Our consultants have worked diligently to build and maintain positive relationships with assessor offices and other property tax professionals. These relationships help us serve our clients by facilitating a more effective appeal process and allowing for more successful negotiations.
What is a property tax appeal? A property appeal is the due process a taxpayer may initiate if the assessed value of owned property cannot be agreed upon with the county assessor. Your county’s appeals board, a quasi-judicial body consisting of impartial persons or a hearing officer, hears evidence from both parties before deciding upon the value of the property in question. The process provides for the ’equalization,’ or the fairness of the assessment, of a property’s value.
What documentation is needed to file a tax appeal? The issue before the Board is the market value of your property. Accordingly, you will need to furnish evidence that demonstrates that the Assessor’s valuation exceeds your property’s fair market value. Successful forms of evidence include: comparable sales and/or sales of the subject property; contractor estimates of costs to repair building or land defects; letters or documents from government agencies and/or experts regarding development limitations; deeds describing easements that impact value; independent appraisals; photographs of features or conditions that you believe diminish your property’s market value; and maps showing proximity to high traffic areas, access limitations, etc. By law, the Assessor is presumed to be correct and burden of proof is on you to show that the Assessor’s determination is incorrect. Our property tax professionals has experience and expertise in every step of the appeal process.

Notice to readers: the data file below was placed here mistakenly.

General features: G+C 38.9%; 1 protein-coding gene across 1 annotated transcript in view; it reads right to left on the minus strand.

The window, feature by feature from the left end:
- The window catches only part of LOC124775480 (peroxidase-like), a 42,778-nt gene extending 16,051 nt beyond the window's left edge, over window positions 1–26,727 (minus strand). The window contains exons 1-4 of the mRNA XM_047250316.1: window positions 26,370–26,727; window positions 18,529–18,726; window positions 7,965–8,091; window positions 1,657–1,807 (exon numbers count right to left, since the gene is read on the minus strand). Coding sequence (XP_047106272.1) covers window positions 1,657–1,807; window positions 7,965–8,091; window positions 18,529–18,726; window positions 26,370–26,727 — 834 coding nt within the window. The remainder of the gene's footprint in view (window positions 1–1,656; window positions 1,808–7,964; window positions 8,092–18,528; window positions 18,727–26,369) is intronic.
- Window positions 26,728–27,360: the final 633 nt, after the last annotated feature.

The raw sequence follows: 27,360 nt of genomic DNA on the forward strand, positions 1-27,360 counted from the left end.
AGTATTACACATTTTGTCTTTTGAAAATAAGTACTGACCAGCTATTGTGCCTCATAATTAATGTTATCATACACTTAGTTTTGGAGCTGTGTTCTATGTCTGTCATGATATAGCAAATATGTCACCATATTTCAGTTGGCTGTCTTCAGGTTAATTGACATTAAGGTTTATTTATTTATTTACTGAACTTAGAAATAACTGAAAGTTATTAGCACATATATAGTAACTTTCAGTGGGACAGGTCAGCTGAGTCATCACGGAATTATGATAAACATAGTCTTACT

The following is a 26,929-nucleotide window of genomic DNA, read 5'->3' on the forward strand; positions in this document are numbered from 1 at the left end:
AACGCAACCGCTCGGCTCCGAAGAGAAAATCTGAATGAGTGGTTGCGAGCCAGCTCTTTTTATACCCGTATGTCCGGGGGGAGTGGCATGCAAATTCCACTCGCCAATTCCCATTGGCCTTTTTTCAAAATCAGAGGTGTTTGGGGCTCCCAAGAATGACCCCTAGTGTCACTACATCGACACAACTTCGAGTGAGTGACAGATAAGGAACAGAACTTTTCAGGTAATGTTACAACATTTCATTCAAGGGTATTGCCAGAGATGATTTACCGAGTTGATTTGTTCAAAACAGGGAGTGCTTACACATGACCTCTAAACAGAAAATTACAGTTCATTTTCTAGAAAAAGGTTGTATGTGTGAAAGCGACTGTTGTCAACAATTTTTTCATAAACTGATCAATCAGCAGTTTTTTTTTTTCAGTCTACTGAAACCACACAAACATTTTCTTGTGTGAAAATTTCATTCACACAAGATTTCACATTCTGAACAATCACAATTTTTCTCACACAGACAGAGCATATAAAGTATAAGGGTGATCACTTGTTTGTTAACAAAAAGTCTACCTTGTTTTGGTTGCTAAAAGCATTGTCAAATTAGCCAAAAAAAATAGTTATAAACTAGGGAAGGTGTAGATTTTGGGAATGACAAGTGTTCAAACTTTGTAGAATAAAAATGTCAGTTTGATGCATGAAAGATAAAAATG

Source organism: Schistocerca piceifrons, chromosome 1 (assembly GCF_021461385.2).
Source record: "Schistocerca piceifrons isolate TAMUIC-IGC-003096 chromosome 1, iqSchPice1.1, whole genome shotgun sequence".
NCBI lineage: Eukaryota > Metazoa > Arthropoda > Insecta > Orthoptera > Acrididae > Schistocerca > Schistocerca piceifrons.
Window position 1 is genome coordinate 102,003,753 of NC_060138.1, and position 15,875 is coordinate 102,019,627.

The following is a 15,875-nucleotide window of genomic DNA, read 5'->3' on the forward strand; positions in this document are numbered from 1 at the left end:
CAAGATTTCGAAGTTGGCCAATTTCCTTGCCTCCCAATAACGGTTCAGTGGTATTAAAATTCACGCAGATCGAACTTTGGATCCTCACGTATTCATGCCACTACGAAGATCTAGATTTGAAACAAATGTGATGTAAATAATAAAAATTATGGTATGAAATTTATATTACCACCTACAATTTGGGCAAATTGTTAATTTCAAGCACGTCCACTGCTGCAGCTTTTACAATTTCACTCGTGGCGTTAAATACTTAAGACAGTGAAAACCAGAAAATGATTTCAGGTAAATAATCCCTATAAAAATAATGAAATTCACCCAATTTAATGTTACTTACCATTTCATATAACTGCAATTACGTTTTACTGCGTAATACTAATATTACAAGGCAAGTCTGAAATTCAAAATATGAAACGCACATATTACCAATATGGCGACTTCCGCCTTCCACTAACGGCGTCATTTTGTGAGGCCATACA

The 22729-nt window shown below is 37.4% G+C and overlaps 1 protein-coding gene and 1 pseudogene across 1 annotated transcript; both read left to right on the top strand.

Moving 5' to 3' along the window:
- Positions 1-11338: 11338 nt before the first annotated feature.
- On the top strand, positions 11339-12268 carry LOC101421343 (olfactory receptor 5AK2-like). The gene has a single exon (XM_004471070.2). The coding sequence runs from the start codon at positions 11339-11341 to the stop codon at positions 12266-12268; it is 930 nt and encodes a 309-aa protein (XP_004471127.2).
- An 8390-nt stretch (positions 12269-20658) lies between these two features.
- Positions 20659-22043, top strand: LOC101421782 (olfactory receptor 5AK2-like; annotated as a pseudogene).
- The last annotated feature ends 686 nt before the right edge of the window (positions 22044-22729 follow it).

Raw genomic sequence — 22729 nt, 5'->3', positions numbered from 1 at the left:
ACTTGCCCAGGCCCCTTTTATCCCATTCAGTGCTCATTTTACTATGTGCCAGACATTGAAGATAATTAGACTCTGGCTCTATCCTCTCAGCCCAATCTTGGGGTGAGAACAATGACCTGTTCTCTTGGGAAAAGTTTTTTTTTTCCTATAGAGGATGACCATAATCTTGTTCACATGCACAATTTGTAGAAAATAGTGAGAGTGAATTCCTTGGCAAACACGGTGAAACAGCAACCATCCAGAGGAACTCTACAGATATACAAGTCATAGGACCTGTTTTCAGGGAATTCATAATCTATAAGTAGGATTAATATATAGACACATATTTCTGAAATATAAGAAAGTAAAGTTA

What can I expect at the tax appeal hearing? The hearing is a review process where representatives argue the property owner’s case. The representative and the Assessor’s representative will have the opportunity to give oral testimony and review previously submitted arguments and evidence. Each party will have the opportunity to question and rebut the other party’s arguments and evidence. One or two hearing examiners/ board members typically preside over the hearing.